Tens of thousands of people on Okinawa protested Sunday against the presence of U.S. military bases on the Japanese island, many wearing black to mourn the rape and killing of a local woman in which an American contractor is a suspect.
The rally called for a review of the U.S.-Japanese security agreement, which burdens Okinawa with hosting the bulk of American troops in Japan. Also contentious is a plan to relocate a Marine Corps air station to a less-populated part of the southwestern island that developed after public anger erupted in 1995 over the rape of a girl by three American servicemen.
The killing of the local woman, who had been missing for several weeks when her body was found last month, set off outrage on Okinawa, where tensions periodically run high over crime linked to American troops. The U.S. contractor, a former Marine, was arrested on May 19 on suspicion of abandoning the woman's body, but has not been charged with killing her.
Okinawa Gov. Takeshi Onaga told the crowd Sunday in Okinawa's capital, Naha, that he wanted to apologize to the woman for failing to protect her, even after what happened in 1995.
"We had pledged never to repeat such an incident," he said. "I couldn't change the political system to prevent that. That is my utmost regret as a politician and as governor of Okinawa."
About 65,000 people attended the rally, according to the Kyodo News agency. Many people held signs demanding the Marines leave and the overall military on Okinawa be scaled back.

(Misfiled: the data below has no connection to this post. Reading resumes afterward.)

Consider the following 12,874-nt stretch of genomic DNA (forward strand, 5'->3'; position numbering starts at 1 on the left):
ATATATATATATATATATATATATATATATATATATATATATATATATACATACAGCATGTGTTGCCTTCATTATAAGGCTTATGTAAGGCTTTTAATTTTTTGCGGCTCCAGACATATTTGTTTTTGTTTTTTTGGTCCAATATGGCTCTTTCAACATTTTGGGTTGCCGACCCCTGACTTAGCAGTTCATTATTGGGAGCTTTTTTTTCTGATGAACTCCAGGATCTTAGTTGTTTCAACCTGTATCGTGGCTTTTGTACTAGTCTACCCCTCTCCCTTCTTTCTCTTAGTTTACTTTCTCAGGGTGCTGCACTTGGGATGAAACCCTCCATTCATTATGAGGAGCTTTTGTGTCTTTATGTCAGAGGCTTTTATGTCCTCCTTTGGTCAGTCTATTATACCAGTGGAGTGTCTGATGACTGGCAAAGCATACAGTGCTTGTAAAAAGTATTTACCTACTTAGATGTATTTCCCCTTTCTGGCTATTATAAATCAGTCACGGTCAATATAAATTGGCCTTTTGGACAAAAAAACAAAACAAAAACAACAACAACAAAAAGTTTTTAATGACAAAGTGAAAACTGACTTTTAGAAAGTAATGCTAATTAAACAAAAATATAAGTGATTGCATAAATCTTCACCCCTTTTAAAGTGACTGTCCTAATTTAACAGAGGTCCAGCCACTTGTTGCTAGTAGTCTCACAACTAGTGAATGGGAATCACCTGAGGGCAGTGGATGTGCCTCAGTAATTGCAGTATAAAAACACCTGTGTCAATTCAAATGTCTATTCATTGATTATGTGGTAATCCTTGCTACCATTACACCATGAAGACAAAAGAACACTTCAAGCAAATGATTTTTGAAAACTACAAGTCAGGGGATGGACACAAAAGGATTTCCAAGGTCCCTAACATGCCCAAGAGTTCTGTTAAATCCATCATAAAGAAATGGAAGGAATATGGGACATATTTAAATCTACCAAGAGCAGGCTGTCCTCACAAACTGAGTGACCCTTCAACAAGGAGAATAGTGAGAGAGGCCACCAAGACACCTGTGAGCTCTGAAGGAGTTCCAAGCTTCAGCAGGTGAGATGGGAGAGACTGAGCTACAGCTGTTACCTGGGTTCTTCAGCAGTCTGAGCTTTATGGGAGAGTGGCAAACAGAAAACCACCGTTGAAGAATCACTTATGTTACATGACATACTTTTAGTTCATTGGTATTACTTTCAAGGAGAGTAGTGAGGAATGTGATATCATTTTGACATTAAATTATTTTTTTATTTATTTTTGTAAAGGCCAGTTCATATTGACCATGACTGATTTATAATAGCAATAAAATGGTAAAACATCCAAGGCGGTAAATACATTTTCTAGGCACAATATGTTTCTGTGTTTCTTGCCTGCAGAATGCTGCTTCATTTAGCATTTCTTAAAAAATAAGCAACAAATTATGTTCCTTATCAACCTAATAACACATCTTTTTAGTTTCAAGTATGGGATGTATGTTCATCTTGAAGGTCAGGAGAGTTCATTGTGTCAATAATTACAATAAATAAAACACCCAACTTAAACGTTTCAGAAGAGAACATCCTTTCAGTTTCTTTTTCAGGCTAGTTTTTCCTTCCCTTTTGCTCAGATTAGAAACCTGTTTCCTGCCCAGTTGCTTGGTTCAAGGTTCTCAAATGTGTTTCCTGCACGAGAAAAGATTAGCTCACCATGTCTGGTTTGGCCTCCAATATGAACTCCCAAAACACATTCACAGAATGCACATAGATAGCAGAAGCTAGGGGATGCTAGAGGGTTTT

Prime Minister Shinzo Abe's government is behind the security agreement with the U.S., and wants Japan to take on a bigger military role on the international stage. But those at the rally said they wanted a more peace-oriented Japan.
"This is not how we want the country to be," said university student Jinshiro Motoyama. "We want the bases gone."
A rally was also held in front of the prime minister's residence in Tokyo, drawing about 10,000 people, timed to coincide with and show support for the Okinawa rally.
The U.S. military has periodically tried to appease sentiments on Okinawa. It says the crime rate among its ranks is lower than among the general public.
This month, the U.S. Navy imposed a drinking ban after an American sailor was arrested on suspicion of drunk driving on Okinawa, driving the wrong way on a freeway and crashing into two vehicles, injuring two people. The restriction was recently eased.
Last month, Lt. Gen. Lawrence Nicholson, the commanding general of Marine Forces Japan, stressed the importance of the bilateral alliance.
"Please do not allow this terrible act of violence to drive a wedge between our two communities," he told reporters in Okinawa of the woman's death. "There may be issues we differ on. But we must continue to talk. Let's keep those lines of communication open."
But Jeff Kingston, a professor of Asian history at Temple University in Tokyo, said resentment about the bases will likely continue on Okinawa, adding that he believes the base relocation project may be delayed.
"I think they just feel so frustrated," he said of residents of Okinawa. "These protests are not just going to go away."